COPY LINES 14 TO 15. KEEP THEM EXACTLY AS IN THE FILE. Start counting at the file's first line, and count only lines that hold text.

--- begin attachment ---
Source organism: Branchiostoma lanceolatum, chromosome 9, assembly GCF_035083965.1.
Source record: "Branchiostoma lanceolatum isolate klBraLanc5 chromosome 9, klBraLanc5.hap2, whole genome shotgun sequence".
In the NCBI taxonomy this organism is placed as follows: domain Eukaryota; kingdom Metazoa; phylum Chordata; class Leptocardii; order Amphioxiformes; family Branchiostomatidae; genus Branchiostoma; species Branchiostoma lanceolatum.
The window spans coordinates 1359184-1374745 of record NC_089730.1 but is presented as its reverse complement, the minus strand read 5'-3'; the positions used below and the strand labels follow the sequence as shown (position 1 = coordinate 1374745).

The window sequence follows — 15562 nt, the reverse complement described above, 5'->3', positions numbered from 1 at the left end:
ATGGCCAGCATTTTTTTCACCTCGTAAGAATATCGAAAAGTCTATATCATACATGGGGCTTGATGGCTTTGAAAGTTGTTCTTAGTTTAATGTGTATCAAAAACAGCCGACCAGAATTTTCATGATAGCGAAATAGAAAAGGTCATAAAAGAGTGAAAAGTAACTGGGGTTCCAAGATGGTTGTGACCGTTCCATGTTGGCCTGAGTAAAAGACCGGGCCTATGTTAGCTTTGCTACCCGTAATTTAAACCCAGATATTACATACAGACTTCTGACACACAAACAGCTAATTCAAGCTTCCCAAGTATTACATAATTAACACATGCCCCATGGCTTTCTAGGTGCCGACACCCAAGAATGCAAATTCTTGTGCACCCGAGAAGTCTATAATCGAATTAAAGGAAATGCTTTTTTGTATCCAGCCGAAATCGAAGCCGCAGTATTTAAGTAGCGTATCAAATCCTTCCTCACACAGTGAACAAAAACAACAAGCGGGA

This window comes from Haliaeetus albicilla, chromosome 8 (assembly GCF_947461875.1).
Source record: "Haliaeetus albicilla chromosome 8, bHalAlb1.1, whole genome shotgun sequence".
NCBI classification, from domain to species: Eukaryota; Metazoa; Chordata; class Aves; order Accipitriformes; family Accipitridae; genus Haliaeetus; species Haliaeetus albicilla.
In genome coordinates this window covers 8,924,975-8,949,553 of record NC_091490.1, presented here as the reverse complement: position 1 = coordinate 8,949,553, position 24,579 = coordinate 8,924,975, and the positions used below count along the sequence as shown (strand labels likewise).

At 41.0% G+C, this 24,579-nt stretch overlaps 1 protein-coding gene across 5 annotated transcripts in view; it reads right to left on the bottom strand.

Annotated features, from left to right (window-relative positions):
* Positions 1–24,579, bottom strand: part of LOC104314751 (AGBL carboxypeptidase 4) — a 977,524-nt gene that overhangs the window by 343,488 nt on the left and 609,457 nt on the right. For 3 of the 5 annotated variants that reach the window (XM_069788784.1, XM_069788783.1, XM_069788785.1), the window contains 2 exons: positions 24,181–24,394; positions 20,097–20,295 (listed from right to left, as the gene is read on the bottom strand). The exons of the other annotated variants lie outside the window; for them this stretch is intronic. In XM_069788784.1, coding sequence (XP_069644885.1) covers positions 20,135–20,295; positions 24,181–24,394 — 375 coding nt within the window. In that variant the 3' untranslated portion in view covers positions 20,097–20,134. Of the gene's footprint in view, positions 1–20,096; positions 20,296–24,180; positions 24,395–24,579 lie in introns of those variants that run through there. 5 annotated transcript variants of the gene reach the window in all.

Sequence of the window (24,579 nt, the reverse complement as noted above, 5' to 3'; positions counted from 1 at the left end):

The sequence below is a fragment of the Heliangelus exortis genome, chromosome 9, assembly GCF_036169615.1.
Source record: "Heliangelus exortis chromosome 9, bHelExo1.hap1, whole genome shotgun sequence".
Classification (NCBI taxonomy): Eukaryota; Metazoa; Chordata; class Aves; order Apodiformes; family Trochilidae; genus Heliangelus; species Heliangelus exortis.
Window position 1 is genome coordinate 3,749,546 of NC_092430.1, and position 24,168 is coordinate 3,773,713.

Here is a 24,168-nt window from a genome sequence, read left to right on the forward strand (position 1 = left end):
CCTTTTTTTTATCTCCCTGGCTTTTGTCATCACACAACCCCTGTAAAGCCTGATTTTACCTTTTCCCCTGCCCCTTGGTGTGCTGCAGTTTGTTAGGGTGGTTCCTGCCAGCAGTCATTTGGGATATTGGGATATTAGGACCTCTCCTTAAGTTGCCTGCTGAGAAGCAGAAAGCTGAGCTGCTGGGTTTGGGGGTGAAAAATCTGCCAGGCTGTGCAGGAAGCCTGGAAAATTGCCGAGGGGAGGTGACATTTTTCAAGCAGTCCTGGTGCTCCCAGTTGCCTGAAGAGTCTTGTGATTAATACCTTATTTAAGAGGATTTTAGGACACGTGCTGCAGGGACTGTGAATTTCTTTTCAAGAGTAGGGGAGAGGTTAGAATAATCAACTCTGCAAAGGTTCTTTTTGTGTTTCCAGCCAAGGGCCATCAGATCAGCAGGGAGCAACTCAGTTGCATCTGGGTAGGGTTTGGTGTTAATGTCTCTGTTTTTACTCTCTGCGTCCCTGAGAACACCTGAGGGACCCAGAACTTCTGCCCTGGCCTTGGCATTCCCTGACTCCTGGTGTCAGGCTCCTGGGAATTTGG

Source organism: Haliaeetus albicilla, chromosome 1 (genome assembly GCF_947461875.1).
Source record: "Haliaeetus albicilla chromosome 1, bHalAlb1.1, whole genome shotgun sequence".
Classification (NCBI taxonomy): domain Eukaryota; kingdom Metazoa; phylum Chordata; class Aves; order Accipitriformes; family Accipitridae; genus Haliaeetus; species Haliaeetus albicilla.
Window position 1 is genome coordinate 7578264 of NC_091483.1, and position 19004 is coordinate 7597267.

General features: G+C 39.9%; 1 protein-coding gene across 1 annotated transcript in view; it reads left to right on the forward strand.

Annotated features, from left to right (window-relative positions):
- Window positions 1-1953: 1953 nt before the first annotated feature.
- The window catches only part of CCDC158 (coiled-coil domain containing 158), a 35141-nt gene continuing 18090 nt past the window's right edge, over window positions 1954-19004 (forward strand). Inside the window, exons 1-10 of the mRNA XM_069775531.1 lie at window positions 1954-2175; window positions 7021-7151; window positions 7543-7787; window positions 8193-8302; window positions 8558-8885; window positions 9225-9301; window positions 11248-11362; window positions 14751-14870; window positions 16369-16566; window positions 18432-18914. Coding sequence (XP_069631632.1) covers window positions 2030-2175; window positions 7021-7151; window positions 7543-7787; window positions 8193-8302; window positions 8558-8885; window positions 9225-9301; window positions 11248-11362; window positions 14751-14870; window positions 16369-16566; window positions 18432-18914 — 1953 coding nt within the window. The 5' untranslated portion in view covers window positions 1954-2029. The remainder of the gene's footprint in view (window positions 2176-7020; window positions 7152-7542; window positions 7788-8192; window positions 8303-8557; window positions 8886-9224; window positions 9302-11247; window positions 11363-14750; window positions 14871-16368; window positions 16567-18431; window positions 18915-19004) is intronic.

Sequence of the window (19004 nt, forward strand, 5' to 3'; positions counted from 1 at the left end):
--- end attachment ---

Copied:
Sequence of the window (24,579 nt, the reverse complement as noted above, 5' to 3'; positions counted from 1 at the left end):

The sequence below is a fragment of the Heliangelus exortis genome, chromosome 9, assembly GCF_036169615.1.